I wonder if the current administration of the shires, boroughs, counties, local government, as infiltrated by greens have used funds etc. for other so called sustainability, for the sake of vibrancy in naturalism of the environment, and other must have shiny projects.

    Then see the pattern of fires in 1851, a newspaper report, pf the dire times and the desperation.

    ….. At one time, it seemed that the whole of Melbourne would be destroyed. ……
    ….. following year, thousands of gold seekers going north through the Black Forest to the alluvial fields of Castlemalne and Bendigo, were surprised to see
    the trees putting forth a fresh display of green leaves amidst the blackened remnants of the previous year’s fires.


    And so life goes on, the dead are buried, the injured cope and nature renews, and humans forget, or are blinded by ones who have an agenda for power & control.



    • It has gone on forever.

      People have been building stand alone houses or communities further into the bush in the last 50 years.
      This has repercussions.
      This parallels in Australia what is happening in California.
      These are places that can have big rain events that cause brush growth then it is dry over the next, say, three years- which is normal long term- and the growth is simply fragile fuel that has one outcome.

      The death rates have been high over the last century.

      1967 Tasmania 62 dead.
      The 1960s were a very dry period with lots of bushfires.
      1960 still has Australia’s highest recorded temperature – 60 years ago.
      I wonder why the term ‘Global warming’ was dropped !
      I read over 20 years ago that the 1958 to 1970 period was very warm and dry.
      This literature is hard to find now. I wonder why?
      We regularly had the smoke from Aussie bush fires over in NZ in the 1960s.

      Ash Wednesday 16 Feb 1983
      75 Dead
      Cause identified as ‘Faulty powerlines, arson, and negligence after years of extreme drought’
      Not much changes.
      I was in Sydney November 1982.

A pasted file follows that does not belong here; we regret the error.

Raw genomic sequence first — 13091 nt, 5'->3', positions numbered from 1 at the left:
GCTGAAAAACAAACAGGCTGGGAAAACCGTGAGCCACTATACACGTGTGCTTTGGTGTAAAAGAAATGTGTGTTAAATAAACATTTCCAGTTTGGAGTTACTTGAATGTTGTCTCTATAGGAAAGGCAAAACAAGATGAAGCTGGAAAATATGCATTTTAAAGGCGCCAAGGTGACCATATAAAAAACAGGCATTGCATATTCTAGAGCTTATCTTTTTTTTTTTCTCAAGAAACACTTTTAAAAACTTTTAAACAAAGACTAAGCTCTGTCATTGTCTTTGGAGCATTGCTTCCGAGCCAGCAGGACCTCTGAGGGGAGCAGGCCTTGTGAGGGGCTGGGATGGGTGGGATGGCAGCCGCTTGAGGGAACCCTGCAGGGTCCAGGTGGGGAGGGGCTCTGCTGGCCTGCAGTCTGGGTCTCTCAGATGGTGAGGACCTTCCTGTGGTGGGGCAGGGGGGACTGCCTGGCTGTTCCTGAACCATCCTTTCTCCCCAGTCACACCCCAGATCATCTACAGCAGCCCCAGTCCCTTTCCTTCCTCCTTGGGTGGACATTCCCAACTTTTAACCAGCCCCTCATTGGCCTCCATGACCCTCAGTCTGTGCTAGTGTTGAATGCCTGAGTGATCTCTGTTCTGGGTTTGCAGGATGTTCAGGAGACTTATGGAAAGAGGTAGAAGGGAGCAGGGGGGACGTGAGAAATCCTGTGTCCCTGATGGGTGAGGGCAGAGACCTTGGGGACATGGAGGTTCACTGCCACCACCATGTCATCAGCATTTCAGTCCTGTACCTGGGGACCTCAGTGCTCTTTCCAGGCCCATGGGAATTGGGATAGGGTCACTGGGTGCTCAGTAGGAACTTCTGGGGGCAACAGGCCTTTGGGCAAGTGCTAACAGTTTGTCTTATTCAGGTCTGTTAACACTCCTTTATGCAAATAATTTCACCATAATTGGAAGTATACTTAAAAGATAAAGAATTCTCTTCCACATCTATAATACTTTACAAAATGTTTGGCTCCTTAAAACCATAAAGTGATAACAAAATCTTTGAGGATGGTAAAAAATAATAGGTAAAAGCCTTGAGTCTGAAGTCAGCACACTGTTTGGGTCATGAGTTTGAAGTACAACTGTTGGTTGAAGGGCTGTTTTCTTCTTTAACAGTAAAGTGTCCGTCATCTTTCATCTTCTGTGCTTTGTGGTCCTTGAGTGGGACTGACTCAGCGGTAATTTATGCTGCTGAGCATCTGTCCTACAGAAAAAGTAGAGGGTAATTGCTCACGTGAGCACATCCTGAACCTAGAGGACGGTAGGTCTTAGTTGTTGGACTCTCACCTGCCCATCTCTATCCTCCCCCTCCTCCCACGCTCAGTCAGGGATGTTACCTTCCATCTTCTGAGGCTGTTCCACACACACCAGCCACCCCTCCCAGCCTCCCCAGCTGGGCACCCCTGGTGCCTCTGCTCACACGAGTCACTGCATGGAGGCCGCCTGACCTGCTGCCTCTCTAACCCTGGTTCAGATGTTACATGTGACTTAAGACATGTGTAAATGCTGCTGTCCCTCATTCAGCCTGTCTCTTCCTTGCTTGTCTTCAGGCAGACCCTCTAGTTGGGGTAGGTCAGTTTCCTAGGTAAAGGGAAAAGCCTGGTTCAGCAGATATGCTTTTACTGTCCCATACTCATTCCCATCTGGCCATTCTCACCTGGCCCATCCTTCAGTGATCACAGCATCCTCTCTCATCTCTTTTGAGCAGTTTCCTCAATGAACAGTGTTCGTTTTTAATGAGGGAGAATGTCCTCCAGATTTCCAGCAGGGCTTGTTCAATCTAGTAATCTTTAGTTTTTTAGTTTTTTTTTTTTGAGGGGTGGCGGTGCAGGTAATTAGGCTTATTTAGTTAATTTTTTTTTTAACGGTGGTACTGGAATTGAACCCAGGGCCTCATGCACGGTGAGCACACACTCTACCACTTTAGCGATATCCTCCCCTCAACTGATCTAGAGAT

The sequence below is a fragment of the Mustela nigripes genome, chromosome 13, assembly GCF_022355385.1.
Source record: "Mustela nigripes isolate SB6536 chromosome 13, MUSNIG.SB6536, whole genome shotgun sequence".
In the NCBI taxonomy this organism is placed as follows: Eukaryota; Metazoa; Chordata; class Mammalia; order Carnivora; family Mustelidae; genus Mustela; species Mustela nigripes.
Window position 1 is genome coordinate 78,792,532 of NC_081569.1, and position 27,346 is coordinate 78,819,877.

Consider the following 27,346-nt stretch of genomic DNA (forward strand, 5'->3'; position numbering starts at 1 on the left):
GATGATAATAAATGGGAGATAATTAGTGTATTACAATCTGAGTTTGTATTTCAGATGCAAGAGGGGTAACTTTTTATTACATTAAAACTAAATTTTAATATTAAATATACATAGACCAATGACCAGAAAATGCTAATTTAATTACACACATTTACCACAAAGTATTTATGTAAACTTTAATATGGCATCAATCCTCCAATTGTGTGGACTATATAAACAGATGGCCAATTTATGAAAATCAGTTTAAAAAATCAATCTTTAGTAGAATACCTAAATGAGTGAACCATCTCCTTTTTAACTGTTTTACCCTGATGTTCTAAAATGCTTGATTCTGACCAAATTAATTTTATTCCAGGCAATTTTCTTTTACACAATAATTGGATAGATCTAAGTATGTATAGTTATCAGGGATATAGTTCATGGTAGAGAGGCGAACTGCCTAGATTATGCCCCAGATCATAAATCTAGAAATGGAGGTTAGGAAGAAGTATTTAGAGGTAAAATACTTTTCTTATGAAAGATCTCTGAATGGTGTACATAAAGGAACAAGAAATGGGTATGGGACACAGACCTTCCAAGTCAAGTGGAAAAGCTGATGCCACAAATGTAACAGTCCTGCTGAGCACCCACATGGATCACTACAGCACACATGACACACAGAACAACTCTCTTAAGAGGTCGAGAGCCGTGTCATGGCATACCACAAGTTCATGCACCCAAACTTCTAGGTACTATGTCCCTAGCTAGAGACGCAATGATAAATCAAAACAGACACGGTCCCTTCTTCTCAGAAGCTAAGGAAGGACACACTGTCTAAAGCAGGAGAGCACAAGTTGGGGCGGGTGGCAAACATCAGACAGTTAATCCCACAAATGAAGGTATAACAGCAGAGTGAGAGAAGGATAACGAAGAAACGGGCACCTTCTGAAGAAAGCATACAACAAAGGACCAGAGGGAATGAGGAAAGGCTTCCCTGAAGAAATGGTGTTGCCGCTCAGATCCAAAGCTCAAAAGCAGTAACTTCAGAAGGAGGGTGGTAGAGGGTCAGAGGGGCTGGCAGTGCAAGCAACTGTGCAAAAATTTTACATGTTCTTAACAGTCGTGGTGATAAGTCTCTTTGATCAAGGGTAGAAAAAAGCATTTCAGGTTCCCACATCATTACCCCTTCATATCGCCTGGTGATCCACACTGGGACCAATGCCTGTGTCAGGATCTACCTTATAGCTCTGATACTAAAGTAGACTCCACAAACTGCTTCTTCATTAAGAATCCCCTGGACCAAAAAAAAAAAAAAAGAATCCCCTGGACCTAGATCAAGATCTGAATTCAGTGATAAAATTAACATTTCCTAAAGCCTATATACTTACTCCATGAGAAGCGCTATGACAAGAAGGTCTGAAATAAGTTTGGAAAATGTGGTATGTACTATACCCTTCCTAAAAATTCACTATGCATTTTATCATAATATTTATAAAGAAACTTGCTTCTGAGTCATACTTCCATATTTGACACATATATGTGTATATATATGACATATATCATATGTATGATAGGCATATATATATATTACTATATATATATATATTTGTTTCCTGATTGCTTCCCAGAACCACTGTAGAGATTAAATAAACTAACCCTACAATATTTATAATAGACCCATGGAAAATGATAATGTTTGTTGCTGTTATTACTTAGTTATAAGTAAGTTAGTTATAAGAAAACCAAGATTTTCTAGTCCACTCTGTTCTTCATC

It was hot and dry.
      Still the highest November temperatures on record despite the media getting all geed up with their lies in the last decade.
      Over 40 deg was common each day.
      So it is not hard to see what resulted 10 weeks later.

      It is The Dry Continent.
      There is need to balance out lifestyle with being sensible.
      The more stoic Aussie will take it in stride.
      The apartment dwelling, smashed avo munchers, Greta hand wringers, and blue haired lesbos will carry on like it has never happened before.
      In their tiny minds there is no room for memory or recall.

      Best wishes to our Trans Tasman neighbors.



  2. I feel for the people being threatened by these fires and I hope New Zealand sends Australia some help in the form of fire-fighters and equipment to aid their efforts if they need it.

    Poor bastards. So glad we don’t face the same here.



  3. Andrew Bolt had a guy on last night –I only saw the last part of the interview so I did not get the guy’s background but he clearly knew exactly what he was talking about from years of experience (he may have been a retired forest service person).
    Andrew asked him at the end of interview what were the next areas the Australians should be worried about –straight away he said the areas behind Melbourne and maybe the Adelaide hills, but mainly Melbourne. So it seems they have not learnt anything from a few years back.



  4. Australia fires: NSW bushfires threaten 100,000 Sydney homes

    “Around 100,000 homes in the Sydney area are said to be at risk as greater Sydney suffers “catastrophic” fire conditions, fuelled by 37C temperatures and strong winds on Tuesday.”

    The Aus fire service says it is too late to leave fire areas so those who stayed to keep their homes safe will have to hunker down and hope for the best. The wind is due to change round to the south but that means the fires will blow into areas that have so far not been hit by fire.
    Horrible for the Aussies!

    My 84 year old aunt from Sydney will be pleased she is visiting her sister in the fresh air of Tauranga this week.